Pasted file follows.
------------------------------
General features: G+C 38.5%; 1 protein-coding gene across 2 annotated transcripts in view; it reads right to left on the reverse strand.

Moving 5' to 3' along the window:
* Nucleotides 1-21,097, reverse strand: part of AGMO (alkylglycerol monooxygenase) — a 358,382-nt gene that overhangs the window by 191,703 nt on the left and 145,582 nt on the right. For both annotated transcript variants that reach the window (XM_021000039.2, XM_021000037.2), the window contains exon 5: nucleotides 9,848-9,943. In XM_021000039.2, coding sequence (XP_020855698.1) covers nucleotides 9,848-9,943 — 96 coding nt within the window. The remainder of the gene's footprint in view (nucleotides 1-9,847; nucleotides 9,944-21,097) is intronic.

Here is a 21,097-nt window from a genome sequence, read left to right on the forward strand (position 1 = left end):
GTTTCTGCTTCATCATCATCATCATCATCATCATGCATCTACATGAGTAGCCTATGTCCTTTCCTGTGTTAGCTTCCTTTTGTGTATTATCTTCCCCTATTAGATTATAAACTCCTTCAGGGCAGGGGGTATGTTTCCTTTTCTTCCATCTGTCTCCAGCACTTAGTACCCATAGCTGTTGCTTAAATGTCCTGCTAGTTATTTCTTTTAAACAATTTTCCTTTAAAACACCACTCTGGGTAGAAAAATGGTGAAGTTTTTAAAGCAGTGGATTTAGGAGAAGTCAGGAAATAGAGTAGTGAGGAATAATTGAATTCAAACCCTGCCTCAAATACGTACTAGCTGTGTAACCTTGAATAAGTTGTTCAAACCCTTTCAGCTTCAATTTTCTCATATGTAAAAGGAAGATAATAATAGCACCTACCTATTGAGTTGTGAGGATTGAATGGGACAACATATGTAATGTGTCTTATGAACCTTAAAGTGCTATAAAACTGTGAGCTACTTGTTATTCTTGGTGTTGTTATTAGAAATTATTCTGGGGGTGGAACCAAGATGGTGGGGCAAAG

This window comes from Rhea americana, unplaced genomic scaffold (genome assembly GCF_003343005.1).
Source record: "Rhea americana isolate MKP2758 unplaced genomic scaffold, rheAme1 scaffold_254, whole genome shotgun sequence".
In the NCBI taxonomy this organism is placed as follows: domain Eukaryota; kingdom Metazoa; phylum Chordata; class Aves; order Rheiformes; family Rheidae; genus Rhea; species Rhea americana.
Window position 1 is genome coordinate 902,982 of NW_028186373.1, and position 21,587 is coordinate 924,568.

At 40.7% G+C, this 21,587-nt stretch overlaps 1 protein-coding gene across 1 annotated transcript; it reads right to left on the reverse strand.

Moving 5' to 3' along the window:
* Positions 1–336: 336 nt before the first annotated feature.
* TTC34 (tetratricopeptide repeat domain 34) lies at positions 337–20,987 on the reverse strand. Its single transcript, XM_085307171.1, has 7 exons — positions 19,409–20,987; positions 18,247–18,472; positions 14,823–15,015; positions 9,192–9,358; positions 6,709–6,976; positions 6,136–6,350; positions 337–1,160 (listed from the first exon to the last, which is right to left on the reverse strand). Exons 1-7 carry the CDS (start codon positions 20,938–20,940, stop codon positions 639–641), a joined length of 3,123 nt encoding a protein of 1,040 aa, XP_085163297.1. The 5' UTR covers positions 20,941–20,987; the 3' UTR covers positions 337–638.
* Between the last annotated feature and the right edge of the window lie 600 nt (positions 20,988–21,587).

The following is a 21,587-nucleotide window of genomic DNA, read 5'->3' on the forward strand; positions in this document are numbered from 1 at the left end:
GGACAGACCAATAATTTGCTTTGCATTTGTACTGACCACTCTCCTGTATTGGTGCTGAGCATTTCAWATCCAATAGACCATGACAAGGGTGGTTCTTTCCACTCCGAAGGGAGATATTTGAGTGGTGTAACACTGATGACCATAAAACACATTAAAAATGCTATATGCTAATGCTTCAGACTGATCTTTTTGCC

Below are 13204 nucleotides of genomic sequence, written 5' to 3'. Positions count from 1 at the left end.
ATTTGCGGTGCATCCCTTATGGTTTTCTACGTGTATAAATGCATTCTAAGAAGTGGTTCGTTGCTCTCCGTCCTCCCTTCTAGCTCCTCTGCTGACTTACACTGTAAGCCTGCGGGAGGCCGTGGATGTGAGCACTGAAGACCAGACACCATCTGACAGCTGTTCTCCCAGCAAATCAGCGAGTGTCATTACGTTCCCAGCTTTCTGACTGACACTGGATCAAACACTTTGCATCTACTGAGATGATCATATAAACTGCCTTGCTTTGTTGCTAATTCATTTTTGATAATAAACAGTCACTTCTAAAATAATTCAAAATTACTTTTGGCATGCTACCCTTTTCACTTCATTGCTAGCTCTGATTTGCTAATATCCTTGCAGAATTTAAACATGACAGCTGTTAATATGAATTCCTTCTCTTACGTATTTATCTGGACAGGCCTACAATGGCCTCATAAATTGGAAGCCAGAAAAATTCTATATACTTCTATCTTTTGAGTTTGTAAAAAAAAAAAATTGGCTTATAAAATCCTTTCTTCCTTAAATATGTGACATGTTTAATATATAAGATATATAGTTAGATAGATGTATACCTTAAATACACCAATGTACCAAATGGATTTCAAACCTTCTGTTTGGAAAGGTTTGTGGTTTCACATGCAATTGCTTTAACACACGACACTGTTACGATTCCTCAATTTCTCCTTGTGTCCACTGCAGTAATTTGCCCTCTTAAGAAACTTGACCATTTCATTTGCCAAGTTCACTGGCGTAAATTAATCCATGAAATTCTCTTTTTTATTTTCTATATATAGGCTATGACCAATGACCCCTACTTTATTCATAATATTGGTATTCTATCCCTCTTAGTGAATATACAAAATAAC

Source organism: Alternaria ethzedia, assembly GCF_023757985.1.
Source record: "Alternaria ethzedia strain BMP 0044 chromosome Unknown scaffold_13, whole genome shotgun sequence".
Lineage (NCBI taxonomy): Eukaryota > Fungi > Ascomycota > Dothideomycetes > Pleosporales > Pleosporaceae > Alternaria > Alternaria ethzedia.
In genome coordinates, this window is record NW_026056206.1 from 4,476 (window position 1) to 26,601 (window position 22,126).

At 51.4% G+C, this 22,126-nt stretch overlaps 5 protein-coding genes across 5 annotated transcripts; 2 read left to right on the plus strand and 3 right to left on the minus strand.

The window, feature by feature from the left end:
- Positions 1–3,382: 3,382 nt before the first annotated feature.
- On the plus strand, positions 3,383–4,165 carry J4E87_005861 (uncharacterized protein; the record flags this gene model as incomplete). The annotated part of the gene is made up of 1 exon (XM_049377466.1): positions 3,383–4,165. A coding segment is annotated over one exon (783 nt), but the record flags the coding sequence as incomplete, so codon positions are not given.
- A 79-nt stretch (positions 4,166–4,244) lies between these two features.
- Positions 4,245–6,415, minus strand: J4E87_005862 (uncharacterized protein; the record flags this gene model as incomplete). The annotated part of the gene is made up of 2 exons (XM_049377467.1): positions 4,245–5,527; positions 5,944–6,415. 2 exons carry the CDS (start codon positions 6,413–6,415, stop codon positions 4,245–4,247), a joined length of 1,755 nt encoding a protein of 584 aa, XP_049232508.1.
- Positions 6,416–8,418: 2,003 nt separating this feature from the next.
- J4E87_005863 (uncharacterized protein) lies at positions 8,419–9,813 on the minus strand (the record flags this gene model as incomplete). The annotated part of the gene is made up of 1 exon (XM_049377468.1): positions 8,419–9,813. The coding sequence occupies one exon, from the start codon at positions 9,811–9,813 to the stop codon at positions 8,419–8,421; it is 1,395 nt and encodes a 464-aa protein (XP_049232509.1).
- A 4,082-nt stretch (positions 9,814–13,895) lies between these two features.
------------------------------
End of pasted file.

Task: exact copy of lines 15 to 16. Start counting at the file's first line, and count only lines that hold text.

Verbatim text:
The following is a 21,587-nucleotide window of genomic DNA, read 5'->3' on the forward strand; positions in this document are numbered from 1 at the left end:
GGACAGACCAATAATTTGCTTTGCATTTGTACTGACCACTCTCCTGTATTGGTGCTGAGCATTTCAWATCCAATAGACCATGACAAGGGTGGTTCTTTCCACTCCGAAGGGAGATATTTGAGTGGTGTAACACTGATGACCATAAAACACATTAAAAATGCTATATGCTAATGCTTCAGACTGATCTTTTTGCC